#1
Well, I've written the guitar music for a song and have gotten it fairly well thought out. I can write lyrics without any issues, BUT I can't, for the life of me, write any vocal music that makes me happy. Everytime I come up with a melody that doesn't sound awful, it totally makes the song sound differently than what I want (It gets too happy). Any tips for me? I'm getting extremely frustrated with it. (sad face)

Thanks, guys!
"This nightmare's gonna break me.
Please, Daylight, save me..."
#3
yes, try writing the other way around. try writing the melody away from the guitar, and come back to guitar and try to make it work with the chords or whatever. Another thing you definitely need to hear is that happy is good! okay, it might not always be what you're looking for, and for us depressed musicians, we are unnecessarily hard on happy. any time I've actually developed a happy melody into a full song, it really grew on me every time to the point where those are some of my favorite songs now!

You have to give it a chance. If that's what doesn't sound horrible, what are you going to do, make it horrible then? The point is, as you write a song, things change about it anyways, and as you get deeper into it you see new things that you can do to add to the feeling. Being happy then adding your vocal flair or passion into it is not a bad way to go to make a song that you will probably end up enjoying immensely. You have to have faith that you can make something that you will like.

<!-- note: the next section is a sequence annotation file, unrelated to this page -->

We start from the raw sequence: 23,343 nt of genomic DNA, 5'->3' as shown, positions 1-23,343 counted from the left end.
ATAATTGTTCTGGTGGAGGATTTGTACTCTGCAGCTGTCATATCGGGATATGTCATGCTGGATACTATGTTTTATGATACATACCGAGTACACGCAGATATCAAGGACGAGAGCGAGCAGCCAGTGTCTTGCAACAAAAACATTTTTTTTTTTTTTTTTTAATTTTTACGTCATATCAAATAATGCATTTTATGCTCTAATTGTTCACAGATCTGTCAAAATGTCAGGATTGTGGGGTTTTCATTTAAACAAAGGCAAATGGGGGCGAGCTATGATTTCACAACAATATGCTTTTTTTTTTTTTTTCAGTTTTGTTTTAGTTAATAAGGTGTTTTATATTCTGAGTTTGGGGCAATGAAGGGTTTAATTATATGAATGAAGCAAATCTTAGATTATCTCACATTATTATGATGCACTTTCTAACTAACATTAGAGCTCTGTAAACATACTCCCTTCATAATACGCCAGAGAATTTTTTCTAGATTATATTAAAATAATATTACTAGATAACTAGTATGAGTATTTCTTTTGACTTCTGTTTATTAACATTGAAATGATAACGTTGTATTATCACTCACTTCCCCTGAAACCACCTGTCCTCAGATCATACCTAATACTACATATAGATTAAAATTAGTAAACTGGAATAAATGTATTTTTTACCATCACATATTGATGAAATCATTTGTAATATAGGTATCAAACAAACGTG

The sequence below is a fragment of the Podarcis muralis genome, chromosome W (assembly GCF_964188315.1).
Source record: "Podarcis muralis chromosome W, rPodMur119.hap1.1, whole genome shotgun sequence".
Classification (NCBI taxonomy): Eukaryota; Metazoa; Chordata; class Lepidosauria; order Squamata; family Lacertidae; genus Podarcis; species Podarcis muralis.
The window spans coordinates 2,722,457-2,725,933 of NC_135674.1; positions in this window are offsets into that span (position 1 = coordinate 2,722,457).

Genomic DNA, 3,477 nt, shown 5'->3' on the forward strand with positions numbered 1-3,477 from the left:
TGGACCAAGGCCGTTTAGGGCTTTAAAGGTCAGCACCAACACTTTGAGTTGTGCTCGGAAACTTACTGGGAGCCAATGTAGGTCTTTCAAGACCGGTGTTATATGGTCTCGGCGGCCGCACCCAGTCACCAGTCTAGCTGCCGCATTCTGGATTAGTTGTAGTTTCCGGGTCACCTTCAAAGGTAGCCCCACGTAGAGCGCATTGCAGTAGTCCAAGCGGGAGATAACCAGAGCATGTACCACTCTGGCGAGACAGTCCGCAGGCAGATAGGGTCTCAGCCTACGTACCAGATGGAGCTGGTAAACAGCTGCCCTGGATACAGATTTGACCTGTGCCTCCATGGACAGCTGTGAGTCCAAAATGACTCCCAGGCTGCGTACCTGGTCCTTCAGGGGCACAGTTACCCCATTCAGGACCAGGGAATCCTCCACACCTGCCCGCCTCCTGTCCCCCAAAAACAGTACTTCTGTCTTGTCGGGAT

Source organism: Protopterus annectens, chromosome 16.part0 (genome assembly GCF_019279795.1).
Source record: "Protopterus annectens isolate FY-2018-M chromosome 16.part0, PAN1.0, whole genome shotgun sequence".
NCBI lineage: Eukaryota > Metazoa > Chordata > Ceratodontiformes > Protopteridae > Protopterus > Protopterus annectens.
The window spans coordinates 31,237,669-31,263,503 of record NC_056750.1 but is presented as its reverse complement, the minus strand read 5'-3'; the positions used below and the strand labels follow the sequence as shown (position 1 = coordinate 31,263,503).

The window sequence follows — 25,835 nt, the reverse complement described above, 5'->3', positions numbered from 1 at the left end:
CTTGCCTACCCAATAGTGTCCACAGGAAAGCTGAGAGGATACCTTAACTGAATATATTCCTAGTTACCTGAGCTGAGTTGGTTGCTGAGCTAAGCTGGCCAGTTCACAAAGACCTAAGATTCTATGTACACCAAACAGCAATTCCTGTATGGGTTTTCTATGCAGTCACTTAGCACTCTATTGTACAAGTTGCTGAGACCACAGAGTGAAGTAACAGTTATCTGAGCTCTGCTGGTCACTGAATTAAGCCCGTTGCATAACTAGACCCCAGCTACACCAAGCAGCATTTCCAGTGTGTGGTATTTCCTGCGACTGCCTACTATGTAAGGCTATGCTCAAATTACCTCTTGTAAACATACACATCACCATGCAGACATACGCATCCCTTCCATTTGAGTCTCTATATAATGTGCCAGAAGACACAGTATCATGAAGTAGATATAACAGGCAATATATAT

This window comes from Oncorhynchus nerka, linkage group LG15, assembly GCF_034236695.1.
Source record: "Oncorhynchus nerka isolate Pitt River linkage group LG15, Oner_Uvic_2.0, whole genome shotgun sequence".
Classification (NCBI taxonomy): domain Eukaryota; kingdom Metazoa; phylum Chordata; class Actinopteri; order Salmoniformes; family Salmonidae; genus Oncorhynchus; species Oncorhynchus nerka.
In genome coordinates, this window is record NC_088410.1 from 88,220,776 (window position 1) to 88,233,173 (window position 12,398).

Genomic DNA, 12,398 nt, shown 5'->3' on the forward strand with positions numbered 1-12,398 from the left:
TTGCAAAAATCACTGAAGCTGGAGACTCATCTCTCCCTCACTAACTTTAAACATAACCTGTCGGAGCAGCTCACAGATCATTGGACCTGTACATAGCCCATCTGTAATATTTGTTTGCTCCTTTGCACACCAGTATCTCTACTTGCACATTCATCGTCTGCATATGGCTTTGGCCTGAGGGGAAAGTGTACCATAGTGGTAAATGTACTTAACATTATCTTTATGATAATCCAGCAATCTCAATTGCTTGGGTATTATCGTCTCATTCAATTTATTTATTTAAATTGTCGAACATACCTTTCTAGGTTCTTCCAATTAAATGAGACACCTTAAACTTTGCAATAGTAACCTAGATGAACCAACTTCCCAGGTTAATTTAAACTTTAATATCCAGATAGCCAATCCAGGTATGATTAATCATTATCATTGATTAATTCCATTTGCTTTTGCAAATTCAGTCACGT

Otherwise, I would suggest retrogression for your chords, because that might be where your problem lies, in the fact that the chords you are using are all like sort of "happy to happy to happier" chord progressions. What you can do, in effect, is reverse the process. Retrogression is the 5 to the 4 instead of the 4 to the 5. If you are not sure how to figure this out, at least remember that reversing what originally sounded happy in the chord progression has the opposite effect, it tends to sound sad. Progression-retrogression. a descending chord structure or bass line has the effect of regret and sadness, generally.
"Things seem pretty crummy, but if they could carry us away with them, we'd die of poetry. In a way, that wouldn't be bad." -Louis-Ferdinand Celine